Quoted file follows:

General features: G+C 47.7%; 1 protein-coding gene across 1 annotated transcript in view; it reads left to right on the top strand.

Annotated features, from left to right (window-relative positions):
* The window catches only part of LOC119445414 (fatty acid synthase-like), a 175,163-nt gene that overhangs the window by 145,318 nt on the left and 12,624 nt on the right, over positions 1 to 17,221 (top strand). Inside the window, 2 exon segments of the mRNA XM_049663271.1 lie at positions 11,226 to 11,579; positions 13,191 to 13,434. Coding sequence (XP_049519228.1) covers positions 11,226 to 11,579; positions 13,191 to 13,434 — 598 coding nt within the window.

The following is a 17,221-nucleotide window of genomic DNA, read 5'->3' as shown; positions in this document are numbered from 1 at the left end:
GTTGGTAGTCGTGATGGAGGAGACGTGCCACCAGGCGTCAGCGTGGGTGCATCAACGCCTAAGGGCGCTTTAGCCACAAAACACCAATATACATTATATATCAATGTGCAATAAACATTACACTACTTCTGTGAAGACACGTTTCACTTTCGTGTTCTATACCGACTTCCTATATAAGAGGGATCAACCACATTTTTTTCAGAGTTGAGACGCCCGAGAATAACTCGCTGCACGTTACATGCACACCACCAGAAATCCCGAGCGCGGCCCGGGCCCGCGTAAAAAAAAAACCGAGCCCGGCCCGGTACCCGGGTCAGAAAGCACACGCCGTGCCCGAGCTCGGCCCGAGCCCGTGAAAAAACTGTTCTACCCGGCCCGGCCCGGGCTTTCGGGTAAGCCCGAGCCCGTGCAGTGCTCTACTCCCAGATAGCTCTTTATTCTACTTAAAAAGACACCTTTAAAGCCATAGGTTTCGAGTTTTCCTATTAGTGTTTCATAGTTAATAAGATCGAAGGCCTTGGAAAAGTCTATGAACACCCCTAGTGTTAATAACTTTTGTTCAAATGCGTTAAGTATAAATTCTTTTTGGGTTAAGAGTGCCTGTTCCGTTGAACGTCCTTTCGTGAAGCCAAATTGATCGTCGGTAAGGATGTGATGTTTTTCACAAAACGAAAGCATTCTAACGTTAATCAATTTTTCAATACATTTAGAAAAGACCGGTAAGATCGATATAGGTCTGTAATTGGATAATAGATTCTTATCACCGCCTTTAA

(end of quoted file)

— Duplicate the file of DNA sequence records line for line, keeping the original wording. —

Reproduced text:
General features: G+C 47.7%; 1 protein-coding gene across 1 annotated transcript in view; it reads left to right on the top strand.

Annotated features, from left to right (window-relative positions):
* The window catches only part of LOC119445414 (fatty acid synthase-like), a 175,163-nt gene that overhangs the window by 145,318 nt on the left and 12,624 nt on the right, over positions 1 to 17,221 (top strand). Inside the window, 2 exon segments of the mRNA XM_049663271.1 lie at positions 11,226 to 11,579; positions 13,191 to 13,434. Coding sequence (XP_049519228.1) covers positions 11,226 to 11,579; positions 13,191 to 13,434 — 598 coding nt within the window.

The following is a 17,221-nucleotide window of genomic DNA, read 5'->3' as shown; positions in this document are numbered from 1 at the left end:
GTTGGTAGTCGTGATGGAGGAGACGTGCCACCAGGCGTCAGCGTGGGTGCATCAACGCCTAAGGGCGCTTTAGCCACAAAACACCAATATACATTATATATCAATGTGCAATAAACATTACACTACTTCTGTGAAGACACGTTTCACTTTCGTGTTCTATACCGACTTCCTATATAAGAGGGATCAACCACATTTTTTTCAGAGTTGAGACGCCCGAGAATAACTCGCTGCACGTTACATGCACACCACCAGAAATCCCGAGCGCGGCCCGGGCCCGCGTAAAAAAAAAACCGAGCCCGGCCCGGTACCCGGGTCAGAAAGCACACGCCGTGCCCGAGCTCGGCCCGAGCCCGTGAAAAAACTGTTCTACCCGGCCCGGCCCGGGCTTTCGGGTAAGCCCGAGCCCGTGCAGTGCTCTACTCCCAGATAGCTCTTTATTCTACTTAAAAAGACACCTTTAAAGCCATAGGTTTCGAGTTTTCCTATTAGTGTTTCATAGTTAATAAGATCGAAGGCCTTGGAAAAGTCTATGAACACCCCTAGTGTTAATAACTTTTGTTCAAATGCGTTAAGTATAAATTCTTTTTGGGTTAAGAGTGCCTGTTCCGTTGAACGTCCTTTCGTGAAGCCAAATTGATCGTCGGTAAGGATGTGATGTTTTTCACAAAACGAAAGCATTCTAACGTTAATCAATTTTTCAATACATTTAGAAAAGACCGGTAAGATCGATATAGGTCTGTAATTGGATAATAGATTCTTATCACCGCCTTTAA